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Applying Physical Data Model in Entity-Relationship Analysis
Entity-relationship analysis comprises of three major abstractions to describe data. These are entities, relationships and attributes.
Here entities are the distinct things in the enterprise. Relationship is the relation between the entities and attributes are the nature or properties of the entities.
So in a software design scenario we assimilate similar objects in sets and call these sets as entities. We then model all interactions between the objects within the entity sets by relationships or relationship sets. Relationship sets are more difficult to perceive than entity sets. We can see the entities but relationships are always underlying and we cannot see them. This makes data analysis difficult because it is necessary to create models of things that do not physically exist as single objects.
There are two major parts in entity-relationship scenario. They are Conceptual data modeling and Physical data modeling.
With the Physical Data Model, we consider the details of actual physical implementation. It takes into account both software or data storage structures. We can modify the PDM to suit our performance or physical constraints.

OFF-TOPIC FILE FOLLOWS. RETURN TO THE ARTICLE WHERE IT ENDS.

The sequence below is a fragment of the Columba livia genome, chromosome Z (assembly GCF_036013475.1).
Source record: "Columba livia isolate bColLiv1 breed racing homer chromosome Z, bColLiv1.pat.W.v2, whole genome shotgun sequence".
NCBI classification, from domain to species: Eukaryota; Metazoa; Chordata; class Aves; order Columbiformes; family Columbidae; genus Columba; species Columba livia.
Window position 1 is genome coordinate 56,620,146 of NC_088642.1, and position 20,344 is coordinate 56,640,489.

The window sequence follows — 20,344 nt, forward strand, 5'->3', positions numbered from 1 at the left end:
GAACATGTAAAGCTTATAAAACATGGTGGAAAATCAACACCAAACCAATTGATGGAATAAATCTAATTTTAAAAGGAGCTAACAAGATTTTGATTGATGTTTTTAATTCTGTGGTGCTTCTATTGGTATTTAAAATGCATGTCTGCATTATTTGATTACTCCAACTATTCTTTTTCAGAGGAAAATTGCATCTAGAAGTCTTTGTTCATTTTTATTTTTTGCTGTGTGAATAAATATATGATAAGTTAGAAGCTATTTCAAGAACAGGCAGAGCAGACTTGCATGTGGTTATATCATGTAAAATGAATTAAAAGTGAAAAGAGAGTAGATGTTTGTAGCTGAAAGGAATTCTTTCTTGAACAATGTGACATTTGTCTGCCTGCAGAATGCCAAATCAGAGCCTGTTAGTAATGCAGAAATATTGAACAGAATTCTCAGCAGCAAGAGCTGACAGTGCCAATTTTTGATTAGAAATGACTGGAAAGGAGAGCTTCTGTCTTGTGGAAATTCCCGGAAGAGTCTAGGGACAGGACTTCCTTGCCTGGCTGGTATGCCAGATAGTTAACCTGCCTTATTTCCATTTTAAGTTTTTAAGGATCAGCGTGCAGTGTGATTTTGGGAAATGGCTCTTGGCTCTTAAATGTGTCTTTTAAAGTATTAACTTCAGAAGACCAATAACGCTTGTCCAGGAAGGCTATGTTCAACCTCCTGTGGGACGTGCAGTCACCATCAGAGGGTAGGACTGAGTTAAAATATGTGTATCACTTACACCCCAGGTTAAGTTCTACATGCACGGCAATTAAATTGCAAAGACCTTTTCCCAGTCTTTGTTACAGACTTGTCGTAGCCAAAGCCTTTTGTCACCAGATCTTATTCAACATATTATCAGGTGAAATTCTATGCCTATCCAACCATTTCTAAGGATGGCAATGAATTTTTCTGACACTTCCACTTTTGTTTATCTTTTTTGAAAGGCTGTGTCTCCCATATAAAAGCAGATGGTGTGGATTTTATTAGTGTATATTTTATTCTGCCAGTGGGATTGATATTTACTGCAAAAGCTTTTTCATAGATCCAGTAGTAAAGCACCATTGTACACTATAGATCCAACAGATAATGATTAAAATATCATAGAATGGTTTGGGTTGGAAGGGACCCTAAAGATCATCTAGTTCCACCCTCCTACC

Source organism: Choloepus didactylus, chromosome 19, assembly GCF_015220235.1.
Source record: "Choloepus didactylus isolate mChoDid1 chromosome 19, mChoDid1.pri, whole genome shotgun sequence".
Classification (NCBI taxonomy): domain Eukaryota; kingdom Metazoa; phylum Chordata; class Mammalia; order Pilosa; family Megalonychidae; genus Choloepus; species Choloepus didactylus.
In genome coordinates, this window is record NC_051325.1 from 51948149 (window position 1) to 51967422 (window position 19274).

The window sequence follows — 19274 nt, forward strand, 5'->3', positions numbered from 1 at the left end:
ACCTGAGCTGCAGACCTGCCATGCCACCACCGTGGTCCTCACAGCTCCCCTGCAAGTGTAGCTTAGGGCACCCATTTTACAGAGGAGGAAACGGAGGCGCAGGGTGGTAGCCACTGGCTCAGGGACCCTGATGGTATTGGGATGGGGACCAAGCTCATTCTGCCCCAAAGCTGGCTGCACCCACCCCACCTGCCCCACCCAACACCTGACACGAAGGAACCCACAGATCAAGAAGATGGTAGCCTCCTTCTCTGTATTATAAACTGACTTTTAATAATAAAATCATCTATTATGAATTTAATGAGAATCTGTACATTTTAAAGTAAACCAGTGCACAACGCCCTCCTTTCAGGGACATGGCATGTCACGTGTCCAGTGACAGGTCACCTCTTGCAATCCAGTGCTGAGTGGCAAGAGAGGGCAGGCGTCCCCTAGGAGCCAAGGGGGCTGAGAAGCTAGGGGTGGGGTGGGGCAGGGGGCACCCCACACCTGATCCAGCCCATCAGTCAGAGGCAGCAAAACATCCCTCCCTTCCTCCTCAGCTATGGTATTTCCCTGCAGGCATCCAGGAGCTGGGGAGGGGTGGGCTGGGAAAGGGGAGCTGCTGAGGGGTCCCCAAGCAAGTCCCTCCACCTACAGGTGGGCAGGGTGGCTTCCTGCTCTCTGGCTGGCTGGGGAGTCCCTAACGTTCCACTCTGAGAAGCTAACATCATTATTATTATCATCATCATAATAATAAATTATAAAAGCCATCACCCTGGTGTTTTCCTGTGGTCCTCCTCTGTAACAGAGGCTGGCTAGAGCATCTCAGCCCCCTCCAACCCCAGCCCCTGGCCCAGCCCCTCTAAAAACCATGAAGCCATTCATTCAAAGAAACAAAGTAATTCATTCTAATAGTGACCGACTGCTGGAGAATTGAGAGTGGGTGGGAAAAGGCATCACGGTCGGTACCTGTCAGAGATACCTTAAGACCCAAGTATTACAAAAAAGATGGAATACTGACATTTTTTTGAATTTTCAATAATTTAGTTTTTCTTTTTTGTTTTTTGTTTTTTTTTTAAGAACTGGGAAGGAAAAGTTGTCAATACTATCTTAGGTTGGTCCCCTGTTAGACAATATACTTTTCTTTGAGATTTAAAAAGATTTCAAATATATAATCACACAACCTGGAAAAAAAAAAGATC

The Physical Data Model fills the following roles:
Represent the physical organization of data in a graphic format
Generate database creation and modification scripts
Define referential integrity triggers and constraints
Generate extended attributes
Reverse engineer existing databases
Regenerate a Conceptual Data Model
Physical Data Model creation
There are several ways to create a Physical Data Model:
Generate a Physical Data Model from a Conceptual Data Model
Create a Physical Data Model from scratch
Reverse engineer a database into a Physical Data Model
Objects in a Physical Data Model
A Physical Data Model graphically represents the interaction of the following objects:
Table : Collection of rows (records) that have associated columns (fields)
Column : Data structure that contains an individual data item within a row (record), model equivalent of a database field
Primary key : Column or columns whose values uniquely identify a row in a table
Foreign key : Column or columns whose values depend on and migrate from a primary key in another table
Index : Data structure that is based on a key and that speeds access to data and controls unique values
Reference : Link between the primary key and the foreign key of different tables
View : Data structure that results from a SQL query and that is built from data in one or more tables.
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